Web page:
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Boids algorithm demonstration

Copyright 2020 Ben Eater

This code is MIT licensed.

What is this?

This is a simple demonstration of the boids algorithm that's featured in this Smarter Every Day video:

This simulation is running on my website if you’d like to check it out.

How does it work?

Each of the boids (bird-oid objects) obeys three simple rules:

1. Coherence

Each boid flies towards the the other boids. But they don't just immediately fly directly at each other. They gradually steer towards each other at a rate that you can adjust with the

variable. In the demo, you can adjust this from 0 to 0.01 with the "coherence" slider.

2. Separation

Each boid also tries to avoid running into the other boids. If it gets too close to another boid it will steer away from it. You can control how quickly it steers with the

variable. In the demo, you can adjust this from 0 to 0.1 with the "separation" slider.

3. Alignment

Finally, each boid tries to match the vector (speed and direction) of the other boids around it. Again, you can control how quickly they try to match vectors using the

variable. In the demo, you can adjust this from 0 to 0.1 with the "coherence" slider.

Visual range

There are a ton of ways to extend this simple model to better simulate the behavior of different animals. An example I showed in the video is to limit the "visual range" of each boid. Real animals can't see the entire flock; they can only see the other animals around them. By adjusting the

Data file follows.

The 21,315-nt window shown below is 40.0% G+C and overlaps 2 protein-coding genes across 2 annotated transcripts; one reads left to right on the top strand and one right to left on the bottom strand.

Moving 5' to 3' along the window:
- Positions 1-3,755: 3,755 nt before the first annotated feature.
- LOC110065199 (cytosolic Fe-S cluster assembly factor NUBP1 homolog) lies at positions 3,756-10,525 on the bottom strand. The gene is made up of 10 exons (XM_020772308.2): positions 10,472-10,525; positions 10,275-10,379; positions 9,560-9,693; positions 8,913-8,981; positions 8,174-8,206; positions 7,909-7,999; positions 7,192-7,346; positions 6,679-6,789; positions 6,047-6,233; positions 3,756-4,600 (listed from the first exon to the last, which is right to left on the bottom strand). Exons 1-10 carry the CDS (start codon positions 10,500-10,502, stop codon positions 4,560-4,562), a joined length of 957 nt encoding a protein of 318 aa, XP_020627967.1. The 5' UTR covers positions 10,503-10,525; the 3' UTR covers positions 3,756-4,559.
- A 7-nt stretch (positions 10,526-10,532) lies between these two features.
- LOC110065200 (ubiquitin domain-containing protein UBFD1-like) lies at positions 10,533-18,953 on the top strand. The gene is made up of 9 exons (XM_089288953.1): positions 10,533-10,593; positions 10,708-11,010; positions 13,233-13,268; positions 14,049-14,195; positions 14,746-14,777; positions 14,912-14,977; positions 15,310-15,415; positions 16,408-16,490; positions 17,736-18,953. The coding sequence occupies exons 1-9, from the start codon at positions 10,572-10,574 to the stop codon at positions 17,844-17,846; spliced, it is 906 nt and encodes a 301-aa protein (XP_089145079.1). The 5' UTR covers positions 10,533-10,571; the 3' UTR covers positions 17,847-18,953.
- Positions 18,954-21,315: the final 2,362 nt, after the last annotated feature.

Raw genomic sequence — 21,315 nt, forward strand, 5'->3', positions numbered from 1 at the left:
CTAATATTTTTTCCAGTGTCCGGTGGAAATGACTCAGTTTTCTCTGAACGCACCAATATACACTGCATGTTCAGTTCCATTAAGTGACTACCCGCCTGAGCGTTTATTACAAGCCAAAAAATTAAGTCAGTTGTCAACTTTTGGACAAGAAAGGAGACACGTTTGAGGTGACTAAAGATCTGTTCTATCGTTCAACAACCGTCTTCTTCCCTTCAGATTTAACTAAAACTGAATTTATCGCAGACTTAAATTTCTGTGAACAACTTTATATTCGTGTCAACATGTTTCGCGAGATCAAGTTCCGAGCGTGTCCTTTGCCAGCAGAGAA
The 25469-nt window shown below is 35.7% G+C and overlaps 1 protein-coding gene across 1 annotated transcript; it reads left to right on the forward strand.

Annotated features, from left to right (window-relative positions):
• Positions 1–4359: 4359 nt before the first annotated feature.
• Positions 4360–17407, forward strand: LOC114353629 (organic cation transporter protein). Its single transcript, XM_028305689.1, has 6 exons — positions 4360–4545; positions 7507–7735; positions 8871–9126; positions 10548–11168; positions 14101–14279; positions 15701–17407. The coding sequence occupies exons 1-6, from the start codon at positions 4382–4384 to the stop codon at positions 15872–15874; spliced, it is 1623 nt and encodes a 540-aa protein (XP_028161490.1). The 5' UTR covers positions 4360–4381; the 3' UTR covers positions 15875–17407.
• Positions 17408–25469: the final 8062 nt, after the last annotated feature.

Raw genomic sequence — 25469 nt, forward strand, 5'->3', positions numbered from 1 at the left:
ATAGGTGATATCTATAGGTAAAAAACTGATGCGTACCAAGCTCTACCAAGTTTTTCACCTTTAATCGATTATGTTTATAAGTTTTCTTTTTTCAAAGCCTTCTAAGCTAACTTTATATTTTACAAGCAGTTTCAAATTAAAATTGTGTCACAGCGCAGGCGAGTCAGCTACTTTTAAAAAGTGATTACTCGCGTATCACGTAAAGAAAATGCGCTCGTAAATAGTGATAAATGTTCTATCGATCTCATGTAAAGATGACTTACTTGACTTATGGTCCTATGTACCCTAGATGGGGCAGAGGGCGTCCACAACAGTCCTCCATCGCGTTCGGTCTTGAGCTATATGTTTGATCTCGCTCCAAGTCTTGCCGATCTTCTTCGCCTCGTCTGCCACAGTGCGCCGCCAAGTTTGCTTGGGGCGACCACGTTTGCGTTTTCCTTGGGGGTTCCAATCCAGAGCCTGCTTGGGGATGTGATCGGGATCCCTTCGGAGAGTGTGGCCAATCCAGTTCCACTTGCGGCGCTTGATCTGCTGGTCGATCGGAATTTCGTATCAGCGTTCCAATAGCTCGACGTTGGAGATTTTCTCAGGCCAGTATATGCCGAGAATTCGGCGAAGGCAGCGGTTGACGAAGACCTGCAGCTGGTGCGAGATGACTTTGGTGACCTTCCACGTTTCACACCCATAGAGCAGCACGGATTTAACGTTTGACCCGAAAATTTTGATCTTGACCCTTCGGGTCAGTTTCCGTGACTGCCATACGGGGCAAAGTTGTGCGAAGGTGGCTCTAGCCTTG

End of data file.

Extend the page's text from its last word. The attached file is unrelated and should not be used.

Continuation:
variable, you can adjust how far each boid can "see"—that is which other boids it considers when applying the three rules above.

How do I run this code?

It ought to run in any web browser. Download (or clone) the files. Then, just double-clicking on

on most computers will open the simulation in your web browser. You can then edit
to tweak and experiment with the algorithm. Simply save your changes and reload the web browser page to see the effect.

What else can I do?

There are lots of features you could try adding to the code yourself:

  • Add a predator that the boids try to avoid that scatters the flock if it gets too close.
  • Add a strong wind or current to see what effect it has on the flock.
  • Add "perching" behavior. If a boid gets close to the bottom of the screen, have it land and hang out on the ground for a bit before taking off again and rejoining the flock.
  • Make it 3D! The boids' velocity is currently represented as a 2D vector. You could change them to 3D vectors and update the vector math to work. To draw in 3D, you could just change the size of the boids to represent how far away they are.

See this link for more ideas and hints on how to do some of the ideas above.

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